The Regime of International Watercourses and Transboundary Management of the Ganges River Basin


Nahid Islam

Date of Award


Document Type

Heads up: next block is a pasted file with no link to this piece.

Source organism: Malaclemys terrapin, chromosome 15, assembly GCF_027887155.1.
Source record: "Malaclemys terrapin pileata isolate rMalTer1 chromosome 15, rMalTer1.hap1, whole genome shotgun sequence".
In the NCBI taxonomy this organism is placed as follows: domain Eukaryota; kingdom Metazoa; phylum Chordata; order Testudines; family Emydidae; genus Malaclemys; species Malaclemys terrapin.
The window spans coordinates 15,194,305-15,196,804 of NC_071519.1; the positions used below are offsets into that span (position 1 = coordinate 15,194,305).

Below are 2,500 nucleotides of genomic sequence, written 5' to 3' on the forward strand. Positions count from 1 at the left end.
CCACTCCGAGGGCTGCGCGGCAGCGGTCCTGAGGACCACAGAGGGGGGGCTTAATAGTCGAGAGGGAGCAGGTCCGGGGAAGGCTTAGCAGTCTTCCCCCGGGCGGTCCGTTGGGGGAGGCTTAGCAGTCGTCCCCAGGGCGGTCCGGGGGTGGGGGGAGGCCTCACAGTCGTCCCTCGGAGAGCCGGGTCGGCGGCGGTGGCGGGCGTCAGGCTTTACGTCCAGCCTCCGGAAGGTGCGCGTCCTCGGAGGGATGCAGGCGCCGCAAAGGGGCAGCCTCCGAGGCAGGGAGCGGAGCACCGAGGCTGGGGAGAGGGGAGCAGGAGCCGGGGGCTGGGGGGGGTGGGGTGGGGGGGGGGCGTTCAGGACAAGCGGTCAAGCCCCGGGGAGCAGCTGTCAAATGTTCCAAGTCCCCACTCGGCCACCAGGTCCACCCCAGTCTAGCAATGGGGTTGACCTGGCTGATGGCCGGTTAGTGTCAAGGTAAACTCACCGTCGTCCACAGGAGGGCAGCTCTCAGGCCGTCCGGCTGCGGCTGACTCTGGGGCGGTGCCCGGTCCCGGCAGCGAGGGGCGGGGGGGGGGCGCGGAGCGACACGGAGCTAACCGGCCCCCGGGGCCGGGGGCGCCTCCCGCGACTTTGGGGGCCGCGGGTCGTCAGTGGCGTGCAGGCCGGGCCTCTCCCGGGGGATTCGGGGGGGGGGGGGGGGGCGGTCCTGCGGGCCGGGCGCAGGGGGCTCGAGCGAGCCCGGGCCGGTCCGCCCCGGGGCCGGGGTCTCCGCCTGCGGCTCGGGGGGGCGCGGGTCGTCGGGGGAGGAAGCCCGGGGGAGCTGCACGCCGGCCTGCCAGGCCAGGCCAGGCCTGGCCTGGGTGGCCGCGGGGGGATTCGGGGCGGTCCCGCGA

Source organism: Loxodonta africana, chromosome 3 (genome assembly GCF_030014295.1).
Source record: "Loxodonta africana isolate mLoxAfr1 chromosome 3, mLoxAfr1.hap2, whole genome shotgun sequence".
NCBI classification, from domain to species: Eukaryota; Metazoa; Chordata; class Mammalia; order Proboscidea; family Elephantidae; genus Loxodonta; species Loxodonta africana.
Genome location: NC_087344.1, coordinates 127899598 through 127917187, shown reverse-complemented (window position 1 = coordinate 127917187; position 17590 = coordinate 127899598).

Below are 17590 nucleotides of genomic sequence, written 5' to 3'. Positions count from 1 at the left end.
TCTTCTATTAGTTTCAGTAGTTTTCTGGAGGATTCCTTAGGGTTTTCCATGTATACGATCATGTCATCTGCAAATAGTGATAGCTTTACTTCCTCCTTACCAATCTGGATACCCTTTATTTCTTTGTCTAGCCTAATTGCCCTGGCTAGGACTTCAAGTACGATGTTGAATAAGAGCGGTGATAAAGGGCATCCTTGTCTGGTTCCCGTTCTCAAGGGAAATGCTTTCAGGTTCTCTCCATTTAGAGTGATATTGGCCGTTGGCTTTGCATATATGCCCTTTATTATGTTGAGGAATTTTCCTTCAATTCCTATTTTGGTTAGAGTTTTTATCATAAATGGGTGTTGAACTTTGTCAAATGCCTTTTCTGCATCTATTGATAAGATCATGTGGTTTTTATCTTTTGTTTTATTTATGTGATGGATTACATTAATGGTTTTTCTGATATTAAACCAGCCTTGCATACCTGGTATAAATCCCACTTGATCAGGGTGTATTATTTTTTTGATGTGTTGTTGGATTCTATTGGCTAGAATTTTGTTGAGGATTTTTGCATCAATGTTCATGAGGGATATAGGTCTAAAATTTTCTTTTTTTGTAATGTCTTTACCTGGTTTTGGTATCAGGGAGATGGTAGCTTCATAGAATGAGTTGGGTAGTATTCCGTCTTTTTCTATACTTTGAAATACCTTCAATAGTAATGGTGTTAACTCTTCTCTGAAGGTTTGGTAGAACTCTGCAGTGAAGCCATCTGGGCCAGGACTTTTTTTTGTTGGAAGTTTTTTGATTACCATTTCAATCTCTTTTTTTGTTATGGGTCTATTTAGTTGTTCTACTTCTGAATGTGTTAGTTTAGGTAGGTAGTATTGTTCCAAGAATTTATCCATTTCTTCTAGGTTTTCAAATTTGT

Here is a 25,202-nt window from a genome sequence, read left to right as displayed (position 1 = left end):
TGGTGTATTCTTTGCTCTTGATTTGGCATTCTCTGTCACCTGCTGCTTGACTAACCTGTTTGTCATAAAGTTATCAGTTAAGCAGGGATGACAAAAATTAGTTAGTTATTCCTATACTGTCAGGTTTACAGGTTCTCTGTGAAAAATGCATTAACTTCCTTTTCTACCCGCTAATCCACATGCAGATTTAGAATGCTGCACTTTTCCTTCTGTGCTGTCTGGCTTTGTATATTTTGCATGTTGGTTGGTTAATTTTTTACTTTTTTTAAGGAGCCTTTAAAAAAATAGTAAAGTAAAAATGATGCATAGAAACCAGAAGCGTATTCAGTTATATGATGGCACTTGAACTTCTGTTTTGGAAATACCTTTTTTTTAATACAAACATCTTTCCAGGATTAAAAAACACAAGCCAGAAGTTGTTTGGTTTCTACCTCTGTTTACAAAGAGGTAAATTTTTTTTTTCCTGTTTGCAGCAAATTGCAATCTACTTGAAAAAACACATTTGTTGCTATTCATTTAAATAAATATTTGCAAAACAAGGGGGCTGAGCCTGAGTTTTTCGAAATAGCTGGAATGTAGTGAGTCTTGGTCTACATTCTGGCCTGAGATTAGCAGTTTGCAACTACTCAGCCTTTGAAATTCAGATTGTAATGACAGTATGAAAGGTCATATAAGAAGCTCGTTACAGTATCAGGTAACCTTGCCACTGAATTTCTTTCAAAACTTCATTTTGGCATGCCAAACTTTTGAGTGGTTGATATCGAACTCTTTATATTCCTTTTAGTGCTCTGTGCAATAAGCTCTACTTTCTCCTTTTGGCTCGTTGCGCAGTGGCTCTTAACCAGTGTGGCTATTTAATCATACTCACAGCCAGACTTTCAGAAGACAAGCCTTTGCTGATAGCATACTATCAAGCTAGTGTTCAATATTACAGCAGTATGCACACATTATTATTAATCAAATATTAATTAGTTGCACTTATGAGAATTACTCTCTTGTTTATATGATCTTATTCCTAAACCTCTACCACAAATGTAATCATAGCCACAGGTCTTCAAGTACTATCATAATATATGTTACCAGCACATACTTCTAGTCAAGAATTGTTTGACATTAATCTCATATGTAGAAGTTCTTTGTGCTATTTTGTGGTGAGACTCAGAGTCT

This thesis does the following: First, it examines the nature of sovereignty claims over shared natural resources, and argues that absolute sovereignty can no longer be claimed over such resources. Rather, the concept of "shared natural resources" is now the accepted basis in international law for state observance of existing and emerging principles and rules applicable to the use and management of such resources; Second, it shows that transboundary watercourses are a unique example of the juridical category of "shared natural resources", referred to as an "international watercourse regime", and that extensive state practice covering decades has developed customary and treaty-based principles and institutional practices for regulating their use and management; Third, the thesis discusses in detail the juridical content of accepted and emerging principles that govern the regime of international watercourses. Prominent among them are the principles of equitable utilization, sustainable development, and the duty to co-operate; Fourth, the thesis demonstrates that the states in the Ganges River basin, namely Nepal, India and Bangladesh, have not used arid managed, and do not currently have in place the appropriate legal and institutional structures that would enable them to use and manage the waters of the Ganges as a "shared watercourse". The main reason for this state of affairs is the selfish pursuit of narrowly-defined national economic goals which compels each state, especially India, to seek control over how much of the water is avail able to others; Finally, the thesis emphasises that the best way for the Ganges basin states to ensure sustainable development centred on the Ganges River is to co-operate to the fullest extent possible in using and managing it.


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